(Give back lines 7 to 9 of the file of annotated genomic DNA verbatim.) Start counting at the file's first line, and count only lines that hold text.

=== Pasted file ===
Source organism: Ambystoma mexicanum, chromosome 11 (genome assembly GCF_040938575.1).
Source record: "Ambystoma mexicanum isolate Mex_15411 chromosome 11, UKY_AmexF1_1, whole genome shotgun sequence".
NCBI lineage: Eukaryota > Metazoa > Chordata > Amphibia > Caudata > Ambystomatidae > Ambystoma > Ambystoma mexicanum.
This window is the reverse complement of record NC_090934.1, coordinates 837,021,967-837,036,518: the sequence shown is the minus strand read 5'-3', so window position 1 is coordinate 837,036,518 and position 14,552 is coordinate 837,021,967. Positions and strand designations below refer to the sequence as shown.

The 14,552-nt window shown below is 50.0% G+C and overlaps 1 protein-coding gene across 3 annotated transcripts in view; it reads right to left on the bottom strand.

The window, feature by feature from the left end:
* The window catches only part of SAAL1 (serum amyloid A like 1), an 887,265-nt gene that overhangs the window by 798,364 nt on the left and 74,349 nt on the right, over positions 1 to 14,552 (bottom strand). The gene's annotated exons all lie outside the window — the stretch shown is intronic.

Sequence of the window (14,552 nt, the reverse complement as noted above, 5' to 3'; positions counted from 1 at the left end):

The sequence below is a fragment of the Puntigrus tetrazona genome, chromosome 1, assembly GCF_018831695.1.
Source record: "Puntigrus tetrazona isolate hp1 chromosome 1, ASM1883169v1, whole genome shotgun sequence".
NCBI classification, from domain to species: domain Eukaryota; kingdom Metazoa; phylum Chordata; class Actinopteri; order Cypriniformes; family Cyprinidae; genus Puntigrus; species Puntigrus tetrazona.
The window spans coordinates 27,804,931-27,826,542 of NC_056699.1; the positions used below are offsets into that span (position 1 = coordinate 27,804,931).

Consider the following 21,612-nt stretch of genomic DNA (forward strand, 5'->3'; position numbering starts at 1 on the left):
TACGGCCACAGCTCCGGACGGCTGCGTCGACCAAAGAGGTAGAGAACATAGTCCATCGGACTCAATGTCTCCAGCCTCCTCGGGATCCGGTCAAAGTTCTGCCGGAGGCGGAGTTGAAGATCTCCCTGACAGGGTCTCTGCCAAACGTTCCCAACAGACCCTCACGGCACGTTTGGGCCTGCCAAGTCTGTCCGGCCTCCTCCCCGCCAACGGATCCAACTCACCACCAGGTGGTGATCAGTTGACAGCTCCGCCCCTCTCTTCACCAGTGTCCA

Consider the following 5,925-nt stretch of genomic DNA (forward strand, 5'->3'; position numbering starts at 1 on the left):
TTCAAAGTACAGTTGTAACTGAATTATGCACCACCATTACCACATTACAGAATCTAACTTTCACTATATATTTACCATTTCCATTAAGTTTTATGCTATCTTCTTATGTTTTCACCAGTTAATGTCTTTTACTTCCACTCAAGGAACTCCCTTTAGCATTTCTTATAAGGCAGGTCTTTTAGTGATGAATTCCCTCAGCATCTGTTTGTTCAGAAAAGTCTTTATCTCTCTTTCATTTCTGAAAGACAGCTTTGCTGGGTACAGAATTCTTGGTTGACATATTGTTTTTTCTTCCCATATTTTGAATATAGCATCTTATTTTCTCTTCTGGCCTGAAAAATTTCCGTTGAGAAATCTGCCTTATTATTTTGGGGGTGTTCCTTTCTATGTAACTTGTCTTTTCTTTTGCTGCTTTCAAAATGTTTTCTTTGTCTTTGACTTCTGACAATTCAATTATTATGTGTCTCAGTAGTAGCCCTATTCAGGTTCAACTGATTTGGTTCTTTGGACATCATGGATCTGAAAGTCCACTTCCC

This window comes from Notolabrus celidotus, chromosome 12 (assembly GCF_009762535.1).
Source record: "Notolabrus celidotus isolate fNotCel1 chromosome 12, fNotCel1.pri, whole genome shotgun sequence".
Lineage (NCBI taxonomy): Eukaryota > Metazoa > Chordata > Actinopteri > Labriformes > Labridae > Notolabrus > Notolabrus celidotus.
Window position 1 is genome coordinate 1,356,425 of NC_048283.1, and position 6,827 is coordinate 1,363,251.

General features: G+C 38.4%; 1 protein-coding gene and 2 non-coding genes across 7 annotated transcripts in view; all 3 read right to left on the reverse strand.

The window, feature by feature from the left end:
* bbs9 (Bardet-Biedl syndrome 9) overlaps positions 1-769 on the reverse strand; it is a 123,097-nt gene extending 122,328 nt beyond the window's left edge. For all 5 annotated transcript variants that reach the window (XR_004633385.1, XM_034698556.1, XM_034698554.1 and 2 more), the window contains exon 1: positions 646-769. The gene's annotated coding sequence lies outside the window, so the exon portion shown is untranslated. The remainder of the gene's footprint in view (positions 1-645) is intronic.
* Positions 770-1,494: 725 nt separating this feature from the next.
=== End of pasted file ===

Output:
* The window catches only part of SAAL1 (serum amyloid A like 1), an 887,265-nt gene that overhangs the window by 798,364 nt on the left and 74,349 nt on the right, over positions 1 to 14,552 (bottom strand). The gene's annotated exons all lie outside the window — the stretch shown is intronic.

Sequence of the window (14,552 nt, the reverse complement as noted above, 5' to 3'; positions counted from 1 at the left end):

The sequence below is a fragment of the Puntigrus tetrazona genome, chromosome 1, assembly GCF_018831695.1.